How can animals travel thousands of miles on a migratory path yet most people need to rely on GPS to get around town? UNC researcher Brian Taylor explores the ability of many animals to use the earth’s magnetic field for navigation in hopes of improving humanmade systems.
The common field ant can carry 5,000 times its body weight. The impala, a small African antelope, can jump almost 10 feet — two feet higher than the human world record in the high jump. The albatross, a large sea bird, can go years without touching land.
Brian Taylor learned to appreciate animals’ extraordinary capabilities after taking a biorobotics course during his senior year at Case Western Reserve University. The class focused on using robotics and engineering to better understand animal behavior, combining it with physiology as inspiration for improving engineered systems.
Today, the UNC biological engineer studies magnetoreception — how animals use the Earth’s magnetic field for orientation and navigation. Sea turtles return to the beach where they hatched to lay eggs. Whales and fish migrate across oceans. Frogs sense the nearest shoreline in the face of danger. These are just a few examples of animals with this capability.
Using techniques like computer simulations, robotics, and motion capture, the Quantitative Biology and Engineering Sciences Laboratory seeks to better understand magnetoreception in order to improve navigational systems. While GPS is a valuable tool, it has its faults — satellite signals can be weak, hackers can infiltrate the system, and navigation doesn’t work well underwater. By understanding and harnessing the power of Earth’s natural compass, Taylor hopes to remedy these pitfalls in humanmade navigational systems.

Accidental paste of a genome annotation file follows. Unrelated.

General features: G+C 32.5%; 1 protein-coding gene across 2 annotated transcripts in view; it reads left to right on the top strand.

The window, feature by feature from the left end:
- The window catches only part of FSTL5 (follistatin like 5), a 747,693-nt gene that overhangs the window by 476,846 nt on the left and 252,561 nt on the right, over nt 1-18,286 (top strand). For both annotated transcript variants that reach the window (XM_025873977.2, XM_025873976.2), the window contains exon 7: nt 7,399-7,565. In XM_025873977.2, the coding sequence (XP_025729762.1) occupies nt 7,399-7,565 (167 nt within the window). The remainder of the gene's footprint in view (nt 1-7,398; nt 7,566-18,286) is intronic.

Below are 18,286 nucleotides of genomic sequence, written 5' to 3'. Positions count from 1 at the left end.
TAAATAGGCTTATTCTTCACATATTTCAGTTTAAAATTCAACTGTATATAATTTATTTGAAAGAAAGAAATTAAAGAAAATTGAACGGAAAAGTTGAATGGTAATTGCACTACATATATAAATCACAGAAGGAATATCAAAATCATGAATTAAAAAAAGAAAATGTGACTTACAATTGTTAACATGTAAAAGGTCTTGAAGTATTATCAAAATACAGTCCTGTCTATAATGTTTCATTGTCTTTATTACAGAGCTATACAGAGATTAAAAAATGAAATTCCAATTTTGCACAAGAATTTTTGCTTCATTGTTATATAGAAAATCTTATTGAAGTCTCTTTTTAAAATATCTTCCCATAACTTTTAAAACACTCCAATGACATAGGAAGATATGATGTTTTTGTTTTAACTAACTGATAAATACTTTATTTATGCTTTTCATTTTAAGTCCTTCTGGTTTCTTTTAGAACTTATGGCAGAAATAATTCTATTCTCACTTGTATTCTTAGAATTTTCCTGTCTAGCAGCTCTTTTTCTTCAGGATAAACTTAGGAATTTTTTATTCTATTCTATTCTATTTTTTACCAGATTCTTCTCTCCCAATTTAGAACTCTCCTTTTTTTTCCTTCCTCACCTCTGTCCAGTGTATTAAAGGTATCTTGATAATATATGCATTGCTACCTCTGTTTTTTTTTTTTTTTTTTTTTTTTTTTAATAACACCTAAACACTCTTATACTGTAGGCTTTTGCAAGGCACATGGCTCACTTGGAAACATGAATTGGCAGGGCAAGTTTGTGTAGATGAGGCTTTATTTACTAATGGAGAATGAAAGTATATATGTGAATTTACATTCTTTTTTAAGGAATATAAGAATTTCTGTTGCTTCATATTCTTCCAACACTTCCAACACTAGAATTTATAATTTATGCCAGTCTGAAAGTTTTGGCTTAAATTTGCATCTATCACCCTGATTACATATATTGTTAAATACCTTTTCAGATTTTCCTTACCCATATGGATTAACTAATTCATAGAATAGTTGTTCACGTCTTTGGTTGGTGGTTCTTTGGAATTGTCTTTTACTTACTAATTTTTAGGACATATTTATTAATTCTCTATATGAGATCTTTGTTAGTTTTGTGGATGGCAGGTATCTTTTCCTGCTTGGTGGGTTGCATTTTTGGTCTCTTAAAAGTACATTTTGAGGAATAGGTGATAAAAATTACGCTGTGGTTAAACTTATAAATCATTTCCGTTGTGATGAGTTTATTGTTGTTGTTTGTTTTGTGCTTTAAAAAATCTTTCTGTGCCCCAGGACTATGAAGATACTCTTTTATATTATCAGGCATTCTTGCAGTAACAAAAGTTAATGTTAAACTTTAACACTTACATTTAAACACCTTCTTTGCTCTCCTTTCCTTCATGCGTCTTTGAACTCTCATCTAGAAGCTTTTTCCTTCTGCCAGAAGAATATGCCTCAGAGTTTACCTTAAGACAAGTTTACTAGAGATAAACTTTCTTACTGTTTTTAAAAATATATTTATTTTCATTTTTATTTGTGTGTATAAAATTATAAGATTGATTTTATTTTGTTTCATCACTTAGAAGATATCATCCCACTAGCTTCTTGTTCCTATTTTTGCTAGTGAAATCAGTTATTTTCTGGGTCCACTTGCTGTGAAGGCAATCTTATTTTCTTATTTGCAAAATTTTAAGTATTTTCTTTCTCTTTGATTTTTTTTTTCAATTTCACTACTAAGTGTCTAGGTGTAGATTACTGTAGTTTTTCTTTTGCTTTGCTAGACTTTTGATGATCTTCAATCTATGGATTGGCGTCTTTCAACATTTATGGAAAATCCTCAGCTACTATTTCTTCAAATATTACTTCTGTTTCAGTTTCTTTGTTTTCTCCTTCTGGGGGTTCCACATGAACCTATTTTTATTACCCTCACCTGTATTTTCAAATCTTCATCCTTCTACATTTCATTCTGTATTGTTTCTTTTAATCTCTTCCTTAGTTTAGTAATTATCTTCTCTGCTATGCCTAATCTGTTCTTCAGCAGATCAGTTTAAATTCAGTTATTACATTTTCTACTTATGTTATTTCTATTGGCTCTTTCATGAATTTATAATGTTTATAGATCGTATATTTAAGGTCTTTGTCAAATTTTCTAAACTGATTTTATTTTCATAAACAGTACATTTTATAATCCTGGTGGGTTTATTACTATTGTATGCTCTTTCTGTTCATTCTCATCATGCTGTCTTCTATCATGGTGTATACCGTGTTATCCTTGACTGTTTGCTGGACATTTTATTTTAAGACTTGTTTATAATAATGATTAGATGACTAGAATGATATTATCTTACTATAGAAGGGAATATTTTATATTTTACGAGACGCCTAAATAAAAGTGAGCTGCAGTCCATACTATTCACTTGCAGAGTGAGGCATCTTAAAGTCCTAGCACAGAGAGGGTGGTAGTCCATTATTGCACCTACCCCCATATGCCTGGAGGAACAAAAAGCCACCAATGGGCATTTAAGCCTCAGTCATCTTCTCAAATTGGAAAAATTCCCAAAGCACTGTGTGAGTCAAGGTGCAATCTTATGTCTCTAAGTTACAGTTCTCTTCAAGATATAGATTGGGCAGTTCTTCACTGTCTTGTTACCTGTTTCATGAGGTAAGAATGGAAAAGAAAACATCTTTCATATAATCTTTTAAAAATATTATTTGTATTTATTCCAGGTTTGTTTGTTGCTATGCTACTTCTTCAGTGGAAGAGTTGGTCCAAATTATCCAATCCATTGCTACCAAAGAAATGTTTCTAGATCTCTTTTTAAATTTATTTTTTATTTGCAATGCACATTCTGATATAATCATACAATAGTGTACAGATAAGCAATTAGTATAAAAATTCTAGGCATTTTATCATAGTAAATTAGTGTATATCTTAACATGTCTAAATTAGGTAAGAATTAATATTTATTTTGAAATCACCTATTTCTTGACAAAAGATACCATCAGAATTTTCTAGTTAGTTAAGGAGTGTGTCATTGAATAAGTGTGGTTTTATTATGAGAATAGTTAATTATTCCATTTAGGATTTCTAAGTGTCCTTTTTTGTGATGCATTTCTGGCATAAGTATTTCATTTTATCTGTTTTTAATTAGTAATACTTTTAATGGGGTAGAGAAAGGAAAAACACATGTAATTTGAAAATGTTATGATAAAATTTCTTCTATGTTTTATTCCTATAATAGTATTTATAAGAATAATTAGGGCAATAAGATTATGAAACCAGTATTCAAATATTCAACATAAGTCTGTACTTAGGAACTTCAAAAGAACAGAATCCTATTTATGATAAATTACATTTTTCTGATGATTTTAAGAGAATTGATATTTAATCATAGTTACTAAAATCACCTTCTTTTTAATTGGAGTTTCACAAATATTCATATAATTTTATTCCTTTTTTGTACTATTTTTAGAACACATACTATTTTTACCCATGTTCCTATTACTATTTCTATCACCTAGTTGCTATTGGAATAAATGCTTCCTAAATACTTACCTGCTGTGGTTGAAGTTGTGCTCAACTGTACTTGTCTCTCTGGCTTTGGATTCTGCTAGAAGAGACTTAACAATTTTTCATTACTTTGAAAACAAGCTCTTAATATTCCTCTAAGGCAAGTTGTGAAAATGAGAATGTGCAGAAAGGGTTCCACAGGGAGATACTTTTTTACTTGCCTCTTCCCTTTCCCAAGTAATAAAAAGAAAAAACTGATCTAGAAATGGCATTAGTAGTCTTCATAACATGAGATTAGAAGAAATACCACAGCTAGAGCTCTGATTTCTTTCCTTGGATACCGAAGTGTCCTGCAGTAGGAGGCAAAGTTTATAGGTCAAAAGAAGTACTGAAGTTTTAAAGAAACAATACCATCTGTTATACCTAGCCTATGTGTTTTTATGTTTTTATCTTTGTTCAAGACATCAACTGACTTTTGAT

The mystery of magnetoreception
The earth can be likened to a giant magnet that creates a shield against solar wind and radiation. Certain animals sense this field and use it like an internal compass.
While the idea of magnetoreception has been around for decades, exactly how animals use it is largely still a mystery.
“If you ask how an animal sees I could tell you they have an eye and a retina, and we can talk about all of that. But if you ask how an animal senses the magnetic field, we know they use it because their behavior can be affected or altered by it, but we don’t know how it works or how animals sense it,” Taylor says.
Two hypotheses stand out, he explains, both with evidence for and against them. The first theorizes that a chemical reaction occurs within the animal’s eye that influences their sense of direction. Some animals have a protein in their eyes, called cryptochrome, which allows them to “see” the magnetic field. This theory, though, doesn’t account for animals that can navigate in the dark, and cryptochrome experiments have yielded positive results using magnetic fields much stronger than the Earth’s.
Another notes that magneto-receptive animals have iron particles, called magnetite, in their body. Think of it like tiny magnets in cells, Taylor says. When that magnetite is influenced by the magnetic field, it might tug on different types of receptors or trigger signals within the body. The difficulty here, though, is that researchers don’t understand where these receptors are located, or how that information physically translates into sensory information.
That pursuit of the unknown keeps Taylor hooked.